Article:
Other pursuits included membership of the Cowes Harbour Commissioners, the committee of the IW County Hospital, the IW Lifeboat Committee, vice-president of Ryde Conservative Club, president of the Royal IW Golf Club, vice-president of Ryde Rowing Club, membership of the Royal Victoria Yacht Club, the Island Sailing Club, the Bembridge Sailing Club and chairmanship of the Solent Classes Racing Association. During his life his engineering skills enabled him to patent several devices for use in sailing vessels. Once on the Island it is unknown if he sustained a passion for acting, having once been a popular member of the amateur set in Kingston and well known for his prominent parts in Gilbert and Sullivan musicals with the Genesta Amateur Dramatic Club.
In 1898 he spoke openly, and wrote to the local Press, concerning the sorry state of the lack of fire protection in the St Helen's district. His views often brought him to loggerheads with his opposers on the Council. By 1902 his frustration with their lack of attention to the matter caused him to raise an idea for a scheme that for fire protection purposes split the Distict into three distinct sectors; St John's, St Helen's and Seaview, in which he offered to freely take overall command and organise the instruction and drilling of the volunteer firemen. This was rejected at the time. When Captain George Hutt's Appley Towers suffered a severe fire in 1904, literally around the corner from George's home at Thornton, George attended the fire and remarked on the good work done by the firemen of Ryde, Sandown, Newport and Hutt's own staff firefighters. This also caused St Helen's Urban District Council to take notice but it still took several years to establish their own brigade. When they finally did it is noticeable that despite George having no involvement, they followed his three-sector plan precisely as he'd suggested many years before.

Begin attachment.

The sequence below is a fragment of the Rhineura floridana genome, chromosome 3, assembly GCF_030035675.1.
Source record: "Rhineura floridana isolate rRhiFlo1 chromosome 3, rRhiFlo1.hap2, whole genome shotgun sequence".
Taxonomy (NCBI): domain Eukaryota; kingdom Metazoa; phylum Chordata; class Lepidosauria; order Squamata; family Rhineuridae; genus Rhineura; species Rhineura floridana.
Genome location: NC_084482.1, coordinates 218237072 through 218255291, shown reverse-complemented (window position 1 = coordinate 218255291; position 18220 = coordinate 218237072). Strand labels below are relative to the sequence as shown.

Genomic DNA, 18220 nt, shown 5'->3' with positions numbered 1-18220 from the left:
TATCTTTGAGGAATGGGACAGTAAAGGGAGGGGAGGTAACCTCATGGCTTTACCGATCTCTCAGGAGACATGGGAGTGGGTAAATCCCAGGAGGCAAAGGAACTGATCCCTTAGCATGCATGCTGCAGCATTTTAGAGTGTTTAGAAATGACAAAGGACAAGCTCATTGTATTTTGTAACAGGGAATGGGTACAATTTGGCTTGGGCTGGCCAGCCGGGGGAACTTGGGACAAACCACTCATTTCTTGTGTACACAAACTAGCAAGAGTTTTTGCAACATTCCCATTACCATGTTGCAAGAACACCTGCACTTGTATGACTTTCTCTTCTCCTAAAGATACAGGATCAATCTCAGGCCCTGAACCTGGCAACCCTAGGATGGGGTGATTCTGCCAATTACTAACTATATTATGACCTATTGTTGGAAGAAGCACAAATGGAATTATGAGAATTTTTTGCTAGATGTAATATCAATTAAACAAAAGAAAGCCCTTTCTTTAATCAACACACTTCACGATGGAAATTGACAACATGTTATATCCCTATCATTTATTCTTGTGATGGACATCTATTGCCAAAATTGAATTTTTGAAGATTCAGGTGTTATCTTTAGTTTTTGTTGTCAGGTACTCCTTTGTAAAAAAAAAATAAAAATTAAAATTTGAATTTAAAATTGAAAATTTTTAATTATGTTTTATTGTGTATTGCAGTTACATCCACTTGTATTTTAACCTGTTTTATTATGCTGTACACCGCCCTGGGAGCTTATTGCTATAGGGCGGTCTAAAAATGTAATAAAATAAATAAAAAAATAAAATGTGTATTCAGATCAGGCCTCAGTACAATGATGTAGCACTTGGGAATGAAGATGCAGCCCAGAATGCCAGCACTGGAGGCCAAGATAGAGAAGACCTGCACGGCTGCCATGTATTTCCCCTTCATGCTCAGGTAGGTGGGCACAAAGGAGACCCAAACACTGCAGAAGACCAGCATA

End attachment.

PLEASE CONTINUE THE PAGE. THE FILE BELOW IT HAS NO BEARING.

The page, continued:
In April 1903 the IW Observer's On Dits columnist remarked that George had announced his retirement from all matters connected with fire brigades. Although he did leave his post in the NFBU it is known that he remained as president of the IWFBF until June 1905.
When the 1911 Census was taken it is noted that one his original domestic servants, Elizabeth Thorpe, spinster and nurse, remained employed and living with the Harrison's alongside a parlour maid, two housemaids and a kitchen maid. Donald, who would have been 18 at the time, is not present in the household. It could be that he had departed to make his life as a commissioned officer in the army as tragically George's only son was killed in action as a Lieutenant with 'C' Battery, 306th Brigade, Royal Field Artillery on 16 September 1918. Donald is remembered on a plaque in St Helen's church but remains at his last resting place in Estaires, northern France.
In 1925 George donated to Ryde Fire Brigade the magnificent painting A Fire in London which still hangs at the modern station to this day.
Prior to his death George's health was indifferent for a protracted period and he finally passed away at Thornton on Sunday 20 July 1930. The County Press devoted an entire column to the tale of his life and of the funeral, attended by a multitude, crammed in to St John's Church before the interment in an unpolished oak coffin at St Helen's churchyard. Charles Langdon took responsibility for what was remarked upon as the highly efficient arrangements. At several prominent places throughout the district and in other parts of the Island, flags were lowered to half-mast.
George Howard Harrison may never have fought a fire on the Isle of Wight, but had inspired the best out of many that did and was to have an unparalleled breadth of influence during a period of the Island's fire brigade evolution both within the IWFBF, the NFBU and local politics.
Rest in peace Captain Harrison.